The establishment of their verboten-to-talk-about titular organization happens not to "vent male aggression" as the myopic blurb above might suggest but to get people back in touch with the base, primitive definition of what it means to be human. Tyler starts taking some drastic steps to ensure the "evolution" of the Clubs and this is where my initial unease with the film began to creep in.

I was fine with Tyler's philosophy but as soon as he began to put his money where his mouth was I wanted to bail on him. When Tyler organizes the Clubs into a bonafide social movement, he starts performing acts of corporate terrorism with the ultimate goal of returning humanity to a more natural state. The lengths that he's willing to go to in order to fulfill this had me squirming uncomfortably in my seat. Clearly, I was still a brainwashed good little serf back then who thought that such actions were genuinely shocking.

Eventually I came to see Tyler Durden as an amalgam of my more challenging friends, one of whom floated his "Thatched Hut" theory a good five years before Chuck Palahniuk's novel was published. This theory maintained that all human beings really need to be happy in life is some sort of menial job, a thatched hut on a beach, friends to keep you company and the ability to get drunk periodically.

At the time I balked at how naive this sounded, since I couldn't reconcile this with my budding Star Wars toy collection or my current generation video game console. As I got older, however, I began to put more credence in Tyler's opinion that "the things you own end up owning you." Then, when you add in many thankless years of work drudgery, discovering the seemingly-limitless depths of corporate greed and realizing how much big business impedes human development, I eventually found myself gravitating towards Tyler's corner. I've even come to the point where the film's shocking denouement seems kinda justified.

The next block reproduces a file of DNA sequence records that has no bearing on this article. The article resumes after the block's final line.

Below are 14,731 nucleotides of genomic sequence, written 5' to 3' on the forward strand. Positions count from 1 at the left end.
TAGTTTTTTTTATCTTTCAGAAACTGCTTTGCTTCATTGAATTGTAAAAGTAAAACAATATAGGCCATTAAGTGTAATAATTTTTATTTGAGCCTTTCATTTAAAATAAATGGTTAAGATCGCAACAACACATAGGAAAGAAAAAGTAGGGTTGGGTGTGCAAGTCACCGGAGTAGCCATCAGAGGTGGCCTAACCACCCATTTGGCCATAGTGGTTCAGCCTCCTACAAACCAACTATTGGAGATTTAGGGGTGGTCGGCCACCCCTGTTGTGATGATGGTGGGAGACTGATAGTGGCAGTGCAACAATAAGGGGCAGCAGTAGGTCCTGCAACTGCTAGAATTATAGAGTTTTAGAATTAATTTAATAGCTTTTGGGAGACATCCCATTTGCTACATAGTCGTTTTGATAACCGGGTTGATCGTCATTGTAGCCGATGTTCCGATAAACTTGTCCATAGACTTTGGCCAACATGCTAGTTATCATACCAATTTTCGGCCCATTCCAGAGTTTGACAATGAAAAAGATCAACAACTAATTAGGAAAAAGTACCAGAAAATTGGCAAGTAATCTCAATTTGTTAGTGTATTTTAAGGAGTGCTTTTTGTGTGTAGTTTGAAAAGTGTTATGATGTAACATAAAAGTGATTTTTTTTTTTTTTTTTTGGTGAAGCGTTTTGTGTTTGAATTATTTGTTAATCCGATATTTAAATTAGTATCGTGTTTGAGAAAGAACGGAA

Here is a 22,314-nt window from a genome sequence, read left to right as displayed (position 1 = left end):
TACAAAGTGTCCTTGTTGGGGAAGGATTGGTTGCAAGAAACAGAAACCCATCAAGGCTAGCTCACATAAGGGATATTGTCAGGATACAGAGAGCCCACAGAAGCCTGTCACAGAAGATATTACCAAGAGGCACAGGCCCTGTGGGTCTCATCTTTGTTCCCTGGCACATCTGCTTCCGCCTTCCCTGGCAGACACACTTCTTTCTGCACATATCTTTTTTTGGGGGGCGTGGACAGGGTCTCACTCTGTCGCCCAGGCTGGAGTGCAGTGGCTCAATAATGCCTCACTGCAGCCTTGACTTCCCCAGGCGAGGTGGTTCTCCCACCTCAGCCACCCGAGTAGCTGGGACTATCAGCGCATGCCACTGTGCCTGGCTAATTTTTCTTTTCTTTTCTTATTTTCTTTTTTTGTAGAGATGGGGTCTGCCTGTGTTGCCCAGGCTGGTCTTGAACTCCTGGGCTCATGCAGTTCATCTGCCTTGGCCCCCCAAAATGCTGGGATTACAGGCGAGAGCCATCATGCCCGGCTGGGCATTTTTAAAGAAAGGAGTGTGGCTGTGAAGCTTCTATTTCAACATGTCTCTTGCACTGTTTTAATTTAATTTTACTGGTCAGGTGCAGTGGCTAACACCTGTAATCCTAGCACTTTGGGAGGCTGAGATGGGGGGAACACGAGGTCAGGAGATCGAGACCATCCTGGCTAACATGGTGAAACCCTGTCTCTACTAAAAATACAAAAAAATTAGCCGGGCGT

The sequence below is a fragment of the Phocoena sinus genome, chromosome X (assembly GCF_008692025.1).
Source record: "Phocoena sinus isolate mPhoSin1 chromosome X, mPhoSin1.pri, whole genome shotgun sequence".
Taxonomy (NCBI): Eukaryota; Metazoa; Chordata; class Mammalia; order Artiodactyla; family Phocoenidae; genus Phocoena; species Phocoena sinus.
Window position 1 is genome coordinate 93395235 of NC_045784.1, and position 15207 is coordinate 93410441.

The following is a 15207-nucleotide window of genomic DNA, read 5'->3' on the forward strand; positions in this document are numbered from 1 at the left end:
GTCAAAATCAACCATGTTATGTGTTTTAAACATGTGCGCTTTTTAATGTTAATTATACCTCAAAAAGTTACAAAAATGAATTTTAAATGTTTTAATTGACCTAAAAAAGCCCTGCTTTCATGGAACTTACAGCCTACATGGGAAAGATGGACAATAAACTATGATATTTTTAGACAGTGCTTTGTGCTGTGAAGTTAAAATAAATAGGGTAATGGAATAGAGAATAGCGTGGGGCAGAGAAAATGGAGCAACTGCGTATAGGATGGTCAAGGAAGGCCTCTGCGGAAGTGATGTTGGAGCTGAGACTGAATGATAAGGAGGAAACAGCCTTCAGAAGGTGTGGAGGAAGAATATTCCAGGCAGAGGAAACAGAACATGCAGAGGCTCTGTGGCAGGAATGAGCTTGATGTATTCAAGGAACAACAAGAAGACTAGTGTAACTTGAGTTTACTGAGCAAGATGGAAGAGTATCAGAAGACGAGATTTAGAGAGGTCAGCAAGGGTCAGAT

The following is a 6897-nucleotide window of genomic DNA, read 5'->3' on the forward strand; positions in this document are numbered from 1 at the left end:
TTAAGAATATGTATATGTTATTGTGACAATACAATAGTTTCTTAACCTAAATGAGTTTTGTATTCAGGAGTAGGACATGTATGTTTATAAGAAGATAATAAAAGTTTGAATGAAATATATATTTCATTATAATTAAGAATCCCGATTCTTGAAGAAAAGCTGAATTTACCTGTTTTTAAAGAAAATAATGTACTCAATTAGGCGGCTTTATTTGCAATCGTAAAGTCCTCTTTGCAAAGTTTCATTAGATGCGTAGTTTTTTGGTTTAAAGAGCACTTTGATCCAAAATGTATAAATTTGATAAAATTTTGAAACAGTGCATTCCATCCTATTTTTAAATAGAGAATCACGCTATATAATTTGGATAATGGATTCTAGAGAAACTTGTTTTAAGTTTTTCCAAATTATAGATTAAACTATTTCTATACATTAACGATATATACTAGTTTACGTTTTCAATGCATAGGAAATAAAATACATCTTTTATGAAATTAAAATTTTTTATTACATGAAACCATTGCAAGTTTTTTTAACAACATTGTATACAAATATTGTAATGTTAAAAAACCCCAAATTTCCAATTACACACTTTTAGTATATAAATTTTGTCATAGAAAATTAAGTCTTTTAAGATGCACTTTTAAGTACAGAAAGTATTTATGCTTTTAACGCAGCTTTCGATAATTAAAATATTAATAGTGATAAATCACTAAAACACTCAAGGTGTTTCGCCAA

Now I could prattle on endlessly about well-acted, directed and written the film is, but Fight Club almost transcends examination on a mere technical level just because it's so much more than the sum of its cinematic parts. This is a film of tremendous influence and importance and one that I've come to recognize as the embodiment of my own personal credo, a credo that has had a major impact on my life. 

Much like the tortuous "lye test" that Tyler inflicts on the narrator, it's downright painful to unplug yourself from an existence that views the acquisition of wealth and material goods as the ultimate indicator of success. And I'm speaking from experience here. With the ethos of Fight Club still clanging around in my head I decided to opt out of being an interchangeable cog in a corporate machine back in April of 2010. As of this writing the jury's still out as to whether or not I did the right thing. While my heart, soul and mind have experienced a "Durden-esque" Renaissance my finances remain about as bleak as the headquarters of "Project Mayhem".

So when I say that Fight Club changed my life I ain't just whistlin' Dixie.

The ballsy conviction and monetary plate-spinning required to liberate yourself from modern slavery isn't just taxing, it's arguably impossible. Despite this truism I can't help but ponder how many other people have used the mental nitroglycerin contained within the fabric of this film to reboot their own lives. Like the corner store clerk that Tyler threatens to execute if he doesn't take immediate steps to pursue his life's dream, I really felt as if the film was pointing a gun at my temple, ordering me to initiate some sort of positive change. In fact I have no idea how someone can watch Fight Club and then willingly and blissfully sink back into the doldrums of their domestic captivity.